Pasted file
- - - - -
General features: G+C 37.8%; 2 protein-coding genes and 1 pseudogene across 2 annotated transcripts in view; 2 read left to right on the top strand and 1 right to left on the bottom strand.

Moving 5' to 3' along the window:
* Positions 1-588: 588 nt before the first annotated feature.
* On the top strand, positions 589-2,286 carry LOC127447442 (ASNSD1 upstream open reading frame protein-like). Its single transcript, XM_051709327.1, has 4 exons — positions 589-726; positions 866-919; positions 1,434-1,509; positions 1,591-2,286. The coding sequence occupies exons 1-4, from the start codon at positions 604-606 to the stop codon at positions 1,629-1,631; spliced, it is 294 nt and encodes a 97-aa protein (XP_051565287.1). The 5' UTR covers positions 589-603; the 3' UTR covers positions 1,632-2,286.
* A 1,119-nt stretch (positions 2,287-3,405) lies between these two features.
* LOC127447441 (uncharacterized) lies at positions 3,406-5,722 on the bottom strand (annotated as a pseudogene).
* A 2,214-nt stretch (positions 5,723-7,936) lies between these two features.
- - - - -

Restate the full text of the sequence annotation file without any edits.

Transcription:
General features: G+C 37.8%; 2 protein-coding genes and 1 pseudogene across 2 annotated transcripts in view; 2 read left to right on the top strand and 1 right to left on the bottom strand.

Moving 5' to 3' along the window:
* Positions 1-588: 588 nt before the first annotated feature.
* On the top strand, positions 589-2,286 carry LOC127447442 (ASNSD1 upstream open reading frame protein-like). Its single transcript, XM_051709327.1, has 4 exons — positions 589-726; positions 866-919; positions 1,434-1,509; positions 1,591-2,286. The coding sequence occupies exons 1-4, from the start codon at positions 604-606 to the stop codon at positions 1,629-1,631; spliced, it is 294 nt and encodes a 97-aa protein (XP_051565287.1). The 5' UTR covers positions 589-603; the 3' UTR covers positions 1,632-2,286.
* A 1,119-nt stretch (positions 2,287-3,405) lies between these two features.
* LOC127447441 (uncharacterized) lies at positions 3,406-5,722 on the bottom strand (annotated as a pseudogene).
* A 2,214-nt stretch (positions 5,723-7,936) lies between these two features.